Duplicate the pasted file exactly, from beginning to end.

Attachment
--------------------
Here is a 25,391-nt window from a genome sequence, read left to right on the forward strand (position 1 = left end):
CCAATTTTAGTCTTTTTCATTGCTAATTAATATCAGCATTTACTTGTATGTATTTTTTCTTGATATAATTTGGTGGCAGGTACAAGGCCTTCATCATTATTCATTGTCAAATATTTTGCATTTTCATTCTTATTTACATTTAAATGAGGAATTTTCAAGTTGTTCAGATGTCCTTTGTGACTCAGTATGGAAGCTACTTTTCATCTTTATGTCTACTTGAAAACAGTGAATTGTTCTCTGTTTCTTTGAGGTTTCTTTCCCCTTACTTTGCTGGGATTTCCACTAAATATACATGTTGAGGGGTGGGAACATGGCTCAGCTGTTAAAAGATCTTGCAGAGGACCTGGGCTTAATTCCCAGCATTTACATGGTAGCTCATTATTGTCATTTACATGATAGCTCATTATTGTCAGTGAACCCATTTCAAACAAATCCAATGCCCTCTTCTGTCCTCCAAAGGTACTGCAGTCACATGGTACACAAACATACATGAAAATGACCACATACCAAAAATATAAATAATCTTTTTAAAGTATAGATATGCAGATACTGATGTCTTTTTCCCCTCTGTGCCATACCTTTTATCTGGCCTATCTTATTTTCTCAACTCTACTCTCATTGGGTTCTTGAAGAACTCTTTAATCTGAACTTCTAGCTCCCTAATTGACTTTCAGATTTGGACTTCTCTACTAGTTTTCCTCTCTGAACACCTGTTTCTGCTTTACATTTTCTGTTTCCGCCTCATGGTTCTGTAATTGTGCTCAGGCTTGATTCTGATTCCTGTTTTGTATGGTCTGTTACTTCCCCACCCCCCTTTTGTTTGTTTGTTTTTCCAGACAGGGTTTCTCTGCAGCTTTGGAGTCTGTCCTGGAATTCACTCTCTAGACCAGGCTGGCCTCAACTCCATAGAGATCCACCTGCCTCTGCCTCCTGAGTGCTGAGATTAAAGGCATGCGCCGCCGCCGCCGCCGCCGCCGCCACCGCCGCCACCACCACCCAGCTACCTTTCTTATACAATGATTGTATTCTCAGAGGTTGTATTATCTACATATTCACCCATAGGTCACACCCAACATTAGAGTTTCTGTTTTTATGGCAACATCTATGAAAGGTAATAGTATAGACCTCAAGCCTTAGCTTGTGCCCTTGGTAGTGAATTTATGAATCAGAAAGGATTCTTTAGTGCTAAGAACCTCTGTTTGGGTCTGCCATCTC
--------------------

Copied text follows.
Here is a 25,391-nt window from a genome sequence, read left to right on the forward strand (position 1 = left end):
CCAATTTTAGTCTTTTTCATTGCTAATTAATATCAGCATTTACTTGTATGTATTTTTTCTTGATATAATTTGGTGGCAGGTACAAGGCCTTCATCATTATTCATTGTCAAATATTTTGCATTTTCATTCTTATTTACATTTAAATGAGGAATTTTCAAGTTGTTCAGATGTCCTTTGTGACTCAGTATGGAAGCTACTTTTCATCTTTATGTCTACTTGAAAACAGTGAATTGTTCTCTGTTTCTTTGAGGTTTCTTTCCCCTTACTTTGCTGGGATTTCCACTAAATATACATGTTGAGGGGTGGGAACATGGCTCAGCTGTTAAAAGATCTTGCAGAGGACCTGGGCTTAATTCCCAGCATTTACATGGTAGCTCATTATTGTCATTTACATGATAGCTCATTATTGTCAGTGAACCCATTTCAAACAAATCCAATGCCCTCTTCTGTCCTCCAAAGGTACTGCAGTCACATGGTACACAAACATACATGAAAATGACCACATACCAAAAATATAAATAATCTTTTTAAAGTATAGATATGCAGATACTGATGTCTTTTTCCCCTCTGTGCCATACCTTTTATCTGGCCTATCTTATTTTCTCAACTCTACTCTCATTGGGTTCTTGAAGAACTCTTTAATCTGAACTTCTAGCTCCCTAATTGACTTTCAGATTTGGACTTCTCTACTAGTTTTCCTCTCTGAACACCTGTTTCTGCTTTACATTTTCTGTTTCCGCCTCATGGTTCTGTAATTGTGCTCAGGCTTGATTCTGATTCCTGTTTTGTATGGTCTGTTACTTCCCCACCCCCCTTTTGTTTGTTTGTTTTTCCAGACAGGGTTTCTCTGCAGCTTTGGAGTCTGTCCTGGAATTCACTCTCTAGACCAGGCTGGCCTCAACTCCATAGAGATCCACCTGCCTCTGCCTCCTGAGTGCTGAGATTAAAGGCATGCGCCGCCGCCGCCGCCGCCGCCGCCACCGCCGCCACCACCACCCAGCTACCTTTCTTATACAATGATTGTATTCTCAGAGGTTGTATTATCTACATATTCACCCATAGGTCACACCCAACATTAGAGTTTCTGTTTTTATGGCAACATCTATGAAAGGTAATAGTATAGACCTCAAGCCTTAGCTTGTGCCCTTGGTAGTGAATTTATGAATCAGAAAGGATTCTTTAGTGCTAAGAACCTCTGTTTGGGTCTGCCATCTC